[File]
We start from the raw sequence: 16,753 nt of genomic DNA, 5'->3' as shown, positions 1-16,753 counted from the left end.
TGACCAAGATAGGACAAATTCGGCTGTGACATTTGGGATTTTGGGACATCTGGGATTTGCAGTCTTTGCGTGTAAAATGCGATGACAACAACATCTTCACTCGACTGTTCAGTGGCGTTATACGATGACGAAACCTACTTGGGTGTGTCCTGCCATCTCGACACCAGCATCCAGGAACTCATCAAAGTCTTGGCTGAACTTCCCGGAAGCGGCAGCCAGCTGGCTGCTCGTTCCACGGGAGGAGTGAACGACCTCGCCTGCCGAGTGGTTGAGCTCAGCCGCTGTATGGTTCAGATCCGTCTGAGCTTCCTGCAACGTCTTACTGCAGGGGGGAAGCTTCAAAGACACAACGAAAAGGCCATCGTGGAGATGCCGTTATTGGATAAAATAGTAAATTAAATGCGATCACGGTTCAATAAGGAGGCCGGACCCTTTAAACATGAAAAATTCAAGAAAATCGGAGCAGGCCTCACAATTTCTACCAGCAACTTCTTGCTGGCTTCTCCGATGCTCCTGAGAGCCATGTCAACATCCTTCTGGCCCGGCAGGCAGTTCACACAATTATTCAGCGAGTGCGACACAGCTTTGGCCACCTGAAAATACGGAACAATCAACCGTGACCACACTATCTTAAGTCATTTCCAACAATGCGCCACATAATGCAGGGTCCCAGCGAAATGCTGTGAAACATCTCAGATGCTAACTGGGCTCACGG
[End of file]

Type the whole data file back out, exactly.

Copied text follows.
We start from the raw sequence: 16,753 nt of genomic DNA, 5'->3' as shown, positions 1-16,753 counted from the left end.
TGACCAAGATAGGACAAATTCGGCTGTGACATTTGGGATTTTGGGACATCTGGGATTTGCAGTCTTTGCGTGTAAAATGCGATGACAACAACATCTTCACTCGACTGTTCAGTGGCGTTATACGATGACGAAACCTACTTGGGTGTGTCCTGCCATCTCGACACCAGCATCCAGGAACTCATCAAAGTCTTGGCTGAACTTCCCGGAAGCGGCAGCCAGCTGGCTGCTCGTTCCACGGGAGGAGTGAACGACCTCGCCTGCCGAGTGGTTGAGCTCAGCCGCTGTATGGTTCAGATCCGTCTGAGCTTCCTGCAACGTCTTACTGCAGGGGGGAAGCTTCAAAGACACAACGAAAAGGCCATCGTGGAGATGCCGTTATTGGATAAAATAGTAAATTAAATGCGATCACGGTTCAATAAGGAGGCCGGACCCTTTAAACATGAAAAATTCAAGAAAATCGGAGCAGGCCTCACAATTTCTACCAGCAACTTCTTGCTGGCTTCTCCGATGCTCCTGAGAGCCATGTCAACATCCTTCTGGCCCGGCAGGCAGTTCACACAATTATTCAGCGAGTGCGACACAGCTTTGGCCACCTGAAAATACGGAACAATCAACCGTGACCACACTATCTTAAGTCATTTCCAACAATGCGCCACATAATGCAGGGTCCCAGCGAAATGCTGTGAAACATCTCAGATGCTAACTGGGCTCACGG